C.S. Lewis (along with Pilgrim's Progress author John Bunyan) is my favorite author.
My top five Lewis books are:

1. Mere Christianity
2. Surprised by Joy
3. A Grief Observed
4. The Great Divorce
5. The Pilgrim's Regress

Q: What are your thoughts about the "Free the Nipple" campaign?

A: I must admit that until now, I was unaware of this campaign. I'd have to say that I would definitely side with the opposition on the issue. My position is that whatever body parts are required to be covered by law should remain covered.

I believe that the proponents have it all wrong when they use the word "free," as if this is somehow liberating for women. It isn't. It's quite the opposite; it causes an atmosphere of self-degradation and reproach for women whose bodies are less than ideal. Look, women are already extremely self-conscious with clothes on, and now these folks want them to go shirtless?!! Right now, women can wear pushup bras or other body enhancing clothing to level the playing field, but without the aid of these garments, women will most likely feel intimidated and inferior to other women, not free.

We know that, for the most part, the type of woman who will embrace this campaign and go topless is either the young gal with the perky set or the slightly older woman who's had breast augmentation surgery. Older women with natural breasts, women who are post-childbirth, and women who've undergone mastectomy or have other issues will probably not want to expose themselves in public. That's not to say there won't be the occasional woman who will let it all hang out no matter what. But, can you imagine Hillary Clinton whipping out her C cups (or whatever size she is) on the presidential campaign trail? Also, I, for one, do not want to see the likes of "Mama June" out in public exposing her enormous mammary glands (or anything else). This initiative may lead to women feeling pressure to undergo breast augmentation surgery. Hmmm, makes me wonder if, behind the curtain, the plastic surgery industry is behind this campaign . . .

To any woman who claims she has a right to go topless I counter with I have a right not to see your breast in public. Instead of "free the nipple," let's be free of these shortsighted campaigns.

Q. Do you secretly enjoy the satirical cartoons I've done about HubPages?

A:  It's no secret; I do enjoy them. I used one (with your permission) in an article.

Back to you and your work: 

Q: Where can readers find you?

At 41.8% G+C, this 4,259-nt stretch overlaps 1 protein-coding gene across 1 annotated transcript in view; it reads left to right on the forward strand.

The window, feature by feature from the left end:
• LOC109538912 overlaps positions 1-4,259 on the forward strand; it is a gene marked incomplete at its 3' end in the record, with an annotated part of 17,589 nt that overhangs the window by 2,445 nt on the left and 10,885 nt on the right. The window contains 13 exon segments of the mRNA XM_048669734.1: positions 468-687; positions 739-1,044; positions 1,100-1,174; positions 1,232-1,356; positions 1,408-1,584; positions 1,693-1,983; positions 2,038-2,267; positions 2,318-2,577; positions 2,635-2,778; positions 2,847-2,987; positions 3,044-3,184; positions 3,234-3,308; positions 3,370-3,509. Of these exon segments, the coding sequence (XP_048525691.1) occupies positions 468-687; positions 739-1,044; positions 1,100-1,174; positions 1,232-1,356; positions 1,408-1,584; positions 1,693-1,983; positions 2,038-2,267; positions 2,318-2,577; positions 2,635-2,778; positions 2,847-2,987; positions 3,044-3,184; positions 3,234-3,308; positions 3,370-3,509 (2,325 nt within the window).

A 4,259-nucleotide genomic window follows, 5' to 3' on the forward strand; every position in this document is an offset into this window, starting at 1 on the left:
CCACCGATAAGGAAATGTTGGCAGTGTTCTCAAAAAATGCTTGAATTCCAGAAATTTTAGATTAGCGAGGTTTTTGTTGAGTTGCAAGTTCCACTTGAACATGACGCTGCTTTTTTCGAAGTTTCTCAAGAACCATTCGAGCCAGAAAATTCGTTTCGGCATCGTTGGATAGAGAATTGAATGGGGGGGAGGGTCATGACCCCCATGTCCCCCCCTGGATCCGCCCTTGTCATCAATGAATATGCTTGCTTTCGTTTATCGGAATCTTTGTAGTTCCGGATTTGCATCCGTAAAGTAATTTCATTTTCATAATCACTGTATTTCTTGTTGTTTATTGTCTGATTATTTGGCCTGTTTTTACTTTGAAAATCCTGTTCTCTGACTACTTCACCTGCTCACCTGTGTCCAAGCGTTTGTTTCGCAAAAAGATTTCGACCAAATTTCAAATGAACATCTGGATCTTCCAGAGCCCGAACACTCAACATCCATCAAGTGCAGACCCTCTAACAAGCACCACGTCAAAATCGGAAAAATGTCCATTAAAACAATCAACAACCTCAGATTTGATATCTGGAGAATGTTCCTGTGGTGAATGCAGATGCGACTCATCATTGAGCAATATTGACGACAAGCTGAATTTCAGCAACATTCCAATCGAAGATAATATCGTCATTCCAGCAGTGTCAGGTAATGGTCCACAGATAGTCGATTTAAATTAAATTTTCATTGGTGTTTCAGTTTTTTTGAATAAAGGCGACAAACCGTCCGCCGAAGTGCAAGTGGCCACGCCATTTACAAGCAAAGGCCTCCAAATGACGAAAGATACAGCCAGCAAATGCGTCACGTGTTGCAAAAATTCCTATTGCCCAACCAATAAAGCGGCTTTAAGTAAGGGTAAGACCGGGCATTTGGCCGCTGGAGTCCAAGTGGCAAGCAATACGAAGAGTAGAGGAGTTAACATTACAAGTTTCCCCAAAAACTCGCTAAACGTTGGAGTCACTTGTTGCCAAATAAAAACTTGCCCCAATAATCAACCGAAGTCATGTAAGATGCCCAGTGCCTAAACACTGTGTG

A: You can find me on the web under the pen name of "DebW07." In addition to InfoBarrel (where I go by "Introspective" and DebW07), I write for HubPages, Wizzly, SeekyT, and a few others (not to mention a few private clients).

I'm also an avid photographer, and a photo contributor on Shutterstock and Pixabay. I recently put together a photography blog: "Introspective Pics" where I post new photos Monday through Friday – feel free to follow.

Oh, and don't forget Twitter, Google+, Facebook, and LinkedIn.

Q: Are there any other writers on InfoBarrel you'd like to see interviewed? And if so, are there any questions you'd like me to ask him, her, or them?

A: Well, since you've already interviewed InfoBarrel heartthrob Vic Dillinger, I would recommend "MommyMommyMommy" (although she's probably "Mom, Mom, Mom" by now) and "Debra-Diane." These two women are top-notch writers and good folks. We can all learn a thing or two from them. I would also include you, Ms."RoseWrites" but I don't think you can interview yourself – well maybe you can . . .
[I will ask the women you mentioned, but no write up needed on me, there's enough of me "out there" already Deb – much of it I'm trying to get removed. No nipples though.]


  1. Rose, thank you for the kind introduction and interview. I thoroughly enjoyed answering your questions (even the "inappropriate" ones) and I think your blog looks great! —Deb

    1. It was my pleasure Deb. I would have kept on hounding you to do it anyways.

      I hope my blog looks okay. I didn't want too many ads on it and I only wanted certain types of ads (none of those obnoxious ones).

      Thank you, kind lady, for granting me this chance to interview you.


  2. I love Deb (she knows this), I love her work (even when we are on opposite sides re : Christianity), and she is genuine. And a hottie. Good interview, Rose.

    1. Thanks Vic. I owe a lot to Deb. She's the one that told me about InfoBarrel (which also led to me writing for Paw Mane Fin).

      You are both absolute gems online - both as writers and as human beings.

      Thanks for checking out my blog and commenting on other posts too.


  3. I love Deb (she knows this), I love her work (even when we are on opposite sides re : Christianity), and she is genuine. And a hottie. Good interview, Rose.

  4. Deb has always been a top writer in my eyes. I loved her Rocket Power article from a few years back. It reminded me of watching it with my older daughter.

    1. Deb is the older sister I never had (online). She knew exactly what to say to me at a low point in my writing life and when to tell me about InfoBarrel. I agree, she's an incredible writer. She has a way of reviewing anything (even concerts) that makes you feel like you are right there with her.

      It's more than a pleasure to know (and interview) both of you.

  5. Wonderful interview! I have always admired Deb as a writer. As a fellow resident of Southern California, I have often hoped we could actually meet one of these days. Since that has not happened, this article is the second best thing.

  6. Oh wow, that's five people I know online that live in Southern California. The world is small, so you never know.

    I'd love to attend an "InfoBarrel" convention where we all meet someday.

    And gee, thanks for the compliments (on this and Vic's), but the authors I interview provide all of the material. What a fabulous bunch of peeps we have on IB.